Thermal Print Durability

I have a client who asked about durability of thermal print and how much wear and tear it can take before it “rubs” off the disc. We’ve been doing thermal print for years and haven’t heard of any problems but then again, we don’t have direct feedback from customers on how many discs get returned if thermal print wears off.

I’m curious if anyone has any data on the longevity of thermal print in a heavy usage environment…say like a library.


Shouldn’t be any different than standard silkscreen labels, assuming a proper disc surface and application. Given enough abuse, anything will wear off. Put it this way: if it gets enough abuse to effect the thermal label, the disc is prolly unreadable anyhow.

It will depend on if it is thermal transfer (Prism/Inscripta) or thermal retransfer (Everest/P55). Thermal printers don’t have a top coating protecting the discs so the likelyhood of scratches depends on the type of ribbon and even the color. Black is much more resistant and uses less wax in the base making it more durable than red/blue/green single color or CMY multi-color ribbons. As Dan pointed out these are on par with most silk screened discs, but I personally feel they are more fragle.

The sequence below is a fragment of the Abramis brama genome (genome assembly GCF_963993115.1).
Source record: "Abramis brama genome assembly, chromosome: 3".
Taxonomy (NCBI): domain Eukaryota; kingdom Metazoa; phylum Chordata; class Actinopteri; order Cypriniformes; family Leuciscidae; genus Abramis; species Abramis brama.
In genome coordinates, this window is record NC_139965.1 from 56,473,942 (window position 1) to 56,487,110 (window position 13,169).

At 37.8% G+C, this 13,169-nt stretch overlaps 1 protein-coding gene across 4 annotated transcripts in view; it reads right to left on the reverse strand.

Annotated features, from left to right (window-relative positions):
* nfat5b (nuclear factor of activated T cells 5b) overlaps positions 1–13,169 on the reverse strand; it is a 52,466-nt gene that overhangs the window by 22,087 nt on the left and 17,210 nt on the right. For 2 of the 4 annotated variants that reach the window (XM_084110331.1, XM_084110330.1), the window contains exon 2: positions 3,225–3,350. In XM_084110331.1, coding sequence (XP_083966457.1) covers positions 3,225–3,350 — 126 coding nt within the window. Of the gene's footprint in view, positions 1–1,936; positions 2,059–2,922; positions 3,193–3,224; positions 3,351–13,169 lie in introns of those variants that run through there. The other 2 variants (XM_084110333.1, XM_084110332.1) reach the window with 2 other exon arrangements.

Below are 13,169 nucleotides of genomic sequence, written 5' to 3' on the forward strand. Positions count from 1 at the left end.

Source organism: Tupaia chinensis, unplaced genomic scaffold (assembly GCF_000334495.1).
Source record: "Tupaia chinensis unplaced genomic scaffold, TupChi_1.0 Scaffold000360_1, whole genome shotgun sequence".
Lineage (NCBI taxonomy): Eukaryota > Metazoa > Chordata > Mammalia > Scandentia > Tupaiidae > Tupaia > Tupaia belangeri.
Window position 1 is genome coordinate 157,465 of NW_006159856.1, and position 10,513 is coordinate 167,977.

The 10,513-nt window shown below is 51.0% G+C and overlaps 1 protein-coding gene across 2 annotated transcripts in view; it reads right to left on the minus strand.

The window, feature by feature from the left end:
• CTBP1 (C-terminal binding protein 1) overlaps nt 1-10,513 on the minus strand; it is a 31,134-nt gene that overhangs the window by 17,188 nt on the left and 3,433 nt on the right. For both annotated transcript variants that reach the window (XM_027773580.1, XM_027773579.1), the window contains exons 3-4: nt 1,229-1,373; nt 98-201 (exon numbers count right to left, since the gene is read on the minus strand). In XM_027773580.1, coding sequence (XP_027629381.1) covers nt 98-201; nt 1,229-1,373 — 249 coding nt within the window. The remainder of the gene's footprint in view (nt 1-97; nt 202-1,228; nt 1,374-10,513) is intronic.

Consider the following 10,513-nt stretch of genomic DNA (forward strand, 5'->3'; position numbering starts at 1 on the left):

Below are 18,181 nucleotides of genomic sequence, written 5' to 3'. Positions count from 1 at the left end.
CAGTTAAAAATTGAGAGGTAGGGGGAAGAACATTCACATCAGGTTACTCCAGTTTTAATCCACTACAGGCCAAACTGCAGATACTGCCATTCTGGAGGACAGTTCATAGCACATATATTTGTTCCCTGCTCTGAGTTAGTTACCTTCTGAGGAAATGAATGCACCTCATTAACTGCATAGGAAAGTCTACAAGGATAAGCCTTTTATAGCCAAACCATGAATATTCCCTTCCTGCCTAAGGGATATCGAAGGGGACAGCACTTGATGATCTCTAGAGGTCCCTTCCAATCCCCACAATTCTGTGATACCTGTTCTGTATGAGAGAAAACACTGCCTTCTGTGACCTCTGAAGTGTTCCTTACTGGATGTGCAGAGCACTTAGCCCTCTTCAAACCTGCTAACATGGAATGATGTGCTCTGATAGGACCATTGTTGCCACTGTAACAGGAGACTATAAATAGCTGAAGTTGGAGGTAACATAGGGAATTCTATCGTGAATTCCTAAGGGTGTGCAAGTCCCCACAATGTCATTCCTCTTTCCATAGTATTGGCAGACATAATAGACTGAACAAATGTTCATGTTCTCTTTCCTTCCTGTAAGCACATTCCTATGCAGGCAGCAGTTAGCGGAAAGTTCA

Thermal retransfer discs, like a disc off a P55 or Everest, use a secondary trasnfer process that sandwiches the print between the disc and a thin, clear coating protecting the image. These is a more durable process than silk screening or offset printing. If you can scratch the disc, typically you’re going to take the reflective layer with it.